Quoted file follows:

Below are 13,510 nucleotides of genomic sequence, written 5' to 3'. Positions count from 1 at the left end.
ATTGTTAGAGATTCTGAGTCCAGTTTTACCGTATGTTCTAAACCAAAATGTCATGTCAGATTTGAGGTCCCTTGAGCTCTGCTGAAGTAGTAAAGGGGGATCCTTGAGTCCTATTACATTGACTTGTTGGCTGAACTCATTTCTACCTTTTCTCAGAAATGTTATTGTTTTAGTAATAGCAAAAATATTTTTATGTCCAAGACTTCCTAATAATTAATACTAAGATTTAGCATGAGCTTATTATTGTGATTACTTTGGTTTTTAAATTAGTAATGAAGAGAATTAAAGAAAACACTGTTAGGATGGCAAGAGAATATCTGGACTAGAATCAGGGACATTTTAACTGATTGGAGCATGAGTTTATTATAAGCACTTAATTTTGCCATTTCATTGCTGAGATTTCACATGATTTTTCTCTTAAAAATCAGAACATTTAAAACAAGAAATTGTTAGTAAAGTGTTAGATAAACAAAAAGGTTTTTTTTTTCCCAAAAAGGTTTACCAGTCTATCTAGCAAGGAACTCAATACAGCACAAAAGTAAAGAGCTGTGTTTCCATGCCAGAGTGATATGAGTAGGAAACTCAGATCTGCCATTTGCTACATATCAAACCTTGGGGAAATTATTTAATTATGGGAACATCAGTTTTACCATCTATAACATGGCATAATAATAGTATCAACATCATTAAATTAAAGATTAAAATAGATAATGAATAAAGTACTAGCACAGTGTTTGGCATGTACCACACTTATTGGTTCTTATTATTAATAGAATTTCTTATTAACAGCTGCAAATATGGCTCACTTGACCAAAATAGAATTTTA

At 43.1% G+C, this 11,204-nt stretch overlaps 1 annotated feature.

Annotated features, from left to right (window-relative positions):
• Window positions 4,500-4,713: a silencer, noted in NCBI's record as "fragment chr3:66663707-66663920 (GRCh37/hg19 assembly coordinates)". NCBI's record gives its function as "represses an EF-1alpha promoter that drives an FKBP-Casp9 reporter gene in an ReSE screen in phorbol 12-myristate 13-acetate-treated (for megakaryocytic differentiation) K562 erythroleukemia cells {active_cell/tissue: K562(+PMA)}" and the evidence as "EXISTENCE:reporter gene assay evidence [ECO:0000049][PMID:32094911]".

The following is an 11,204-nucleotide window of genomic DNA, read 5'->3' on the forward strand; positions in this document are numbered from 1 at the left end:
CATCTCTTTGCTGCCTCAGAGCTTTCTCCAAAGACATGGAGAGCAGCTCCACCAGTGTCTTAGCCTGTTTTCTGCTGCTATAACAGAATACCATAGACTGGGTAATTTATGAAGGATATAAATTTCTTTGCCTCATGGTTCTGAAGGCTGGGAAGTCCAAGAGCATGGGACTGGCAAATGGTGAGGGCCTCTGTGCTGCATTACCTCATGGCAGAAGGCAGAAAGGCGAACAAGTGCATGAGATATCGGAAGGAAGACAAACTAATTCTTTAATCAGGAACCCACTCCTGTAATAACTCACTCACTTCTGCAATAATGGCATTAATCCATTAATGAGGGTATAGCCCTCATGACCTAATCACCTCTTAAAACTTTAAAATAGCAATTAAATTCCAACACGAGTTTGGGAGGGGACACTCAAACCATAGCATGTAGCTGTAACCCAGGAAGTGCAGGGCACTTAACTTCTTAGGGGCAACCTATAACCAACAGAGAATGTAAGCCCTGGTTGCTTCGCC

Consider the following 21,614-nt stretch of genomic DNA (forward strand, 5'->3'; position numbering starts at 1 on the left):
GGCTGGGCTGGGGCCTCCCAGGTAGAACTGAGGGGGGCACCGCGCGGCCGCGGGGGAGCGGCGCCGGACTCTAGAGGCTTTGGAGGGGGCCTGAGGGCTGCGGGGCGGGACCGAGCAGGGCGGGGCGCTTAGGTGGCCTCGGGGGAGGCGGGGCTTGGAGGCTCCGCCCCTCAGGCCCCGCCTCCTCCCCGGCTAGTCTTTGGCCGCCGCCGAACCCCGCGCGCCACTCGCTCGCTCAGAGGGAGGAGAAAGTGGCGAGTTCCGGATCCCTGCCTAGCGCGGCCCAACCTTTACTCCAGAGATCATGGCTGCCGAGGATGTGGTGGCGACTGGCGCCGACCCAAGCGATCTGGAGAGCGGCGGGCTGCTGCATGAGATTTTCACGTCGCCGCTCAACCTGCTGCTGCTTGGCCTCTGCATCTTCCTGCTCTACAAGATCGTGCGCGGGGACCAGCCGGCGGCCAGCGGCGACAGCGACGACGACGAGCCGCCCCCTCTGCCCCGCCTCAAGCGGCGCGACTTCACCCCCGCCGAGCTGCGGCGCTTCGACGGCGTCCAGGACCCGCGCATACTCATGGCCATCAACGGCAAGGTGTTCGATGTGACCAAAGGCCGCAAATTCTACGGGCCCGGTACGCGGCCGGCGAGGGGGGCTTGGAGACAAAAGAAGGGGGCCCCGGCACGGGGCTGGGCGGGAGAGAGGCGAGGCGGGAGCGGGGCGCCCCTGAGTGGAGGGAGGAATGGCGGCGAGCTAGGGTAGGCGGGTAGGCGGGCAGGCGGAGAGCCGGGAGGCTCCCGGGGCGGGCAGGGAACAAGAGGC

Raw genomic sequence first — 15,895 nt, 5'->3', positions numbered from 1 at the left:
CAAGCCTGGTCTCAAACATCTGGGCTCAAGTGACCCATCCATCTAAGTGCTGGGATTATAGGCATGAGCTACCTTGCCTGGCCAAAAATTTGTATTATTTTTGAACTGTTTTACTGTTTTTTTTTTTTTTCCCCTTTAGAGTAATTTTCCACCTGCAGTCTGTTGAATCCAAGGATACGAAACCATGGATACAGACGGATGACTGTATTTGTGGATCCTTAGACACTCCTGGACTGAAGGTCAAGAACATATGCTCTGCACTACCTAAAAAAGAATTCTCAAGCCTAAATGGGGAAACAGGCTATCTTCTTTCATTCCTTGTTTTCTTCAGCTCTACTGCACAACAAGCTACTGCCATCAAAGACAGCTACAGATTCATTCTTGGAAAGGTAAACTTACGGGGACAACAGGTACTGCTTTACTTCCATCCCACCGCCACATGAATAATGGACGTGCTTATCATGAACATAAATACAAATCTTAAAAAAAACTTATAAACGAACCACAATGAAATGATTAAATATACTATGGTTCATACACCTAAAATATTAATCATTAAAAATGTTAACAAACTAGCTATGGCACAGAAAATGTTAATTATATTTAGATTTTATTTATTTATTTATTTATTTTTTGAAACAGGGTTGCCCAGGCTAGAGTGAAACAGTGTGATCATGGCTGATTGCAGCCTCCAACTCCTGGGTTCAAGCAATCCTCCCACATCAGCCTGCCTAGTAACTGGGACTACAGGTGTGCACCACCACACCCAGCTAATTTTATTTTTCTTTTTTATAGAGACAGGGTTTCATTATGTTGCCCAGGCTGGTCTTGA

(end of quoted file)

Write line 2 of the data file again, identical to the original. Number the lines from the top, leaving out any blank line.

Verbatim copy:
ATTGTTAGAGATTCTGAGTCCAGTTTTACCGTATGTTCTAAACCAAAATGTCATGTCAGATTTGAGGTCCCTTGAGCTCTGCTGAAGTAGTAAAGGGGGATCCTTGAGTCCTATTACATTGACTTGTTGGCTGAACTCATTTCTACCTTTTCTCAGAAATGTTATTGTTTTAGTAATAGCAAAAATATTTTTATGTCCAAGACTTCCTAATAATTAATACTAAGATTTAGCATGAGCTTATTATTGTGATTACTTTGGTTTTTAAATTAGTAATGAAGAGAATTAAAGAAAACACTGTTAGGATGGCAAGAGAATATCTGGACTAGAATCAGGGACATTTTAACTGATTGGAGCATGAGTTTATTATAAGCACTTAATTTTGCCATTTCATTGCTGAGATTTCACATGATTTTTCTCTTAAAAATCAGAACATTTAAAACAAGAAATTGTTAGTAAAGTGTTAGATAAACAAAAAGGTTTTTTTTTTCCCAAAAAGGTTTACCAGTCTATCTAGCAAGGAACTCAATACAGCACAAAAGTAAAGAGCTGTGTTTCCATGCCAGAGTGATATGAGTAGGAAACTCAGATCTGCCATTTGCTACATATCAAACCTTGGGGAAATTATTTAATTATGGGAACATCAGTTTTACCATCTATAACATGGCATAATAATAGTATCAACATCATTAAATTAAAGATTAAAATAGATAATGAATAAAGTACTAGCACAGTGTTTGGCATGTACCACACTTATTGGTTCTTATTATTAATAGAATTTCTTATTAACAGCTGCAAATATGGCTCACTTGACCAAAATAGAATTTTA